Don’t pretend your eyes don’t hover, at least for a moment, over the delicately sculpted penises on classical nude statues. While it may not sound like the most erudite subject, art historians haven’t completely ignored ancient Greek genitalia either. After all, sculptors put as much work into penises as the rest of their artwork, and it turns out there’s a well-developed ideology behind those rather small penises.
In ancient Greece, it seems, a small penis was the sought-after look for the alpha male.
“Greeks associated small and non-erect penises with moderation, which was one of the key virtues that formed their view of ideal masculinity,” explains classics professor Andrew Lear, who has taught at Harvard, Columbia and NYU and runs tours focused on gay history. “There is the contrast between the small, non-erect penises of ideal men (heroes, gods, nude athletes etc) and the over-size, erect penises of Satyrs (mythic half-goat-men, who are drunkards and wildly lustful) and various non-ideal men. Decrepit, elderly men, for instance, often have large penises.”
Similar ideas are reflected in ancient Greek literature, says Lear. For example, in Aristophanes’ Clouds a large penis is listed alongside a “pallid complexion,” a “narrow chest,” and “great lewdness” as one of the characteristics of un-athletic and dishonorable Athenian youths.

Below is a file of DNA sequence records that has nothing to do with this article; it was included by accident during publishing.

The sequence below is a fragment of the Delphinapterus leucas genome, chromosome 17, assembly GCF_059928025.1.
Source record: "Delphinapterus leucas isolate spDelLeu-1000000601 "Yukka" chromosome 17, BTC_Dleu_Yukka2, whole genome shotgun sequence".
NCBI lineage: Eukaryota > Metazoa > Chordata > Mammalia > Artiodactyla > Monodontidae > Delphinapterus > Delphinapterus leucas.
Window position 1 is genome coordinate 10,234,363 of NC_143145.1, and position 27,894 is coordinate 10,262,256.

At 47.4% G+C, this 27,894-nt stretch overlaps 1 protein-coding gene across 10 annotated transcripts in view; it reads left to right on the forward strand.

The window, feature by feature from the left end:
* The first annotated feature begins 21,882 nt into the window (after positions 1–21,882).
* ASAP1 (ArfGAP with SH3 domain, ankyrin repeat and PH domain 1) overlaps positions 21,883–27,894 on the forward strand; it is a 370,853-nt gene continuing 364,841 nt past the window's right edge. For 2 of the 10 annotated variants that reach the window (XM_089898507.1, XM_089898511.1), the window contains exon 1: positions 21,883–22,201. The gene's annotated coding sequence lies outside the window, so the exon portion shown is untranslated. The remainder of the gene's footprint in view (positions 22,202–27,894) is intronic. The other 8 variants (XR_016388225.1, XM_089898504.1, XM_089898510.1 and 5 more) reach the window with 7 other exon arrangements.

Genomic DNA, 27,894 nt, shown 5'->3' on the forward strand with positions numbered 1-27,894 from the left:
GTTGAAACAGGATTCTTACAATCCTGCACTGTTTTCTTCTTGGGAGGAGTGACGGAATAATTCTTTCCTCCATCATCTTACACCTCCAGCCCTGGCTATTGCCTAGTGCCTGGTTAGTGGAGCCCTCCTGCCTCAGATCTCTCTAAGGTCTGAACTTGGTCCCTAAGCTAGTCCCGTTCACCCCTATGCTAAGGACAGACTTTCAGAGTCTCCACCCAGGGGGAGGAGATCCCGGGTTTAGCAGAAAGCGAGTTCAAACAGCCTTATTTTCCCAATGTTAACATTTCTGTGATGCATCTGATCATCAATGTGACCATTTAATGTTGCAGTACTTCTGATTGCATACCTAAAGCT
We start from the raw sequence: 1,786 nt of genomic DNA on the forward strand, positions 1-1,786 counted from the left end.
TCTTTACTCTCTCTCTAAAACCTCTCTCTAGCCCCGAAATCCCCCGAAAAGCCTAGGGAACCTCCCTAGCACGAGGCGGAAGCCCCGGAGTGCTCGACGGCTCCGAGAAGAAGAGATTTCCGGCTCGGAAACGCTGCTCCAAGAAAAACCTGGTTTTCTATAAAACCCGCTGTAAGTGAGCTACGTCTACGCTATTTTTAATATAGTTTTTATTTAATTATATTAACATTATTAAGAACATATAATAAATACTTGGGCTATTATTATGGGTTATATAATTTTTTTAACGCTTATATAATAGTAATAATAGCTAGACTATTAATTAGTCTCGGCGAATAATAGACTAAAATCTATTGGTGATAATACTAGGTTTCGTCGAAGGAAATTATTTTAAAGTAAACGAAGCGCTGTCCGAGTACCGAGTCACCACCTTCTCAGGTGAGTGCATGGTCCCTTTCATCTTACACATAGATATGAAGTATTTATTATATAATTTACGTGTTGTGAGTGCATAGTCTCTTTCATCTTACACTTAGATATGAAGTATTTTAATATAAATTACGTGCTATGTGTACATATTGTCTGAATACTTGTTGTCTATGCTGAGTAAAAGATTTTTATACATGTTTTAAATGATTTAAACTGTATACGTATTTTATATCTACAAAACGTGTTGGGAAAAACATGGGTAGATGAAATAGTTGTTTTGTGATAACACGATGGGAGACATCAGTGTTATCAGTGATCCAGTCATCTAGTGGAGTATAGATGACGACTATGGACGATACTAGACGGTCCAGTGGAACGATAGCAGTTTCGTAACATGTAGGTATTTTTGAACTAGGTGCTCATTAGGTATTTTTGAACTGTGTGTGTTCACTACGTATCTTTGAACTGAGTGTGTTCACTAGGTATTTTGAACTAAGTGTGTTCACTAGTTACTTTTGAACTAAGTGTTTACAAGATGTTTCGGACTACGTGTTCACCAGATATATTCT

Only grotesque, foolish men who were ruled by lust and sexual urges had large penises in ancient Greece. Art history blogger Ellen Oredsson notes on her site that statues of the era emphasized balance and idealism.
“The ideal Greek man was rational, intellectual and authoritative,” she wrote. “He may still have had a lot of sex, but this was unrelated to his penis size, and his small penis allowed him to remain coolly logical.”
There are several theories as to why the “ideal” penis size developed from small in ancient Greece to large today. Lear suggests that perhaps the rise of porn, or an ideological push to subject men to the same body shaming that women typically face, are behind the modern emphasis on having a large penis.
But Lear adds that in both societies, ideas about penis size are completely “unrelated to reality or aesthetics.” Contrary to popular myth, there’s no clear evidence that a large penis correlates with sexual satisfaction. Nor is there proof that a small penis is a sign of moderation and rationality.
“Greek men saw each other nude all the time in the gymnasium, so they must have been aware, at some level, that not every admirably moderate man had a small penis, and not every immoderate, cowardly, drunken man a large one,” adds Lear.
Society has been transformed in the thousands of years since ancient Greece but, when it comes to penis size, we’ve simply swapped one groundless theory for another.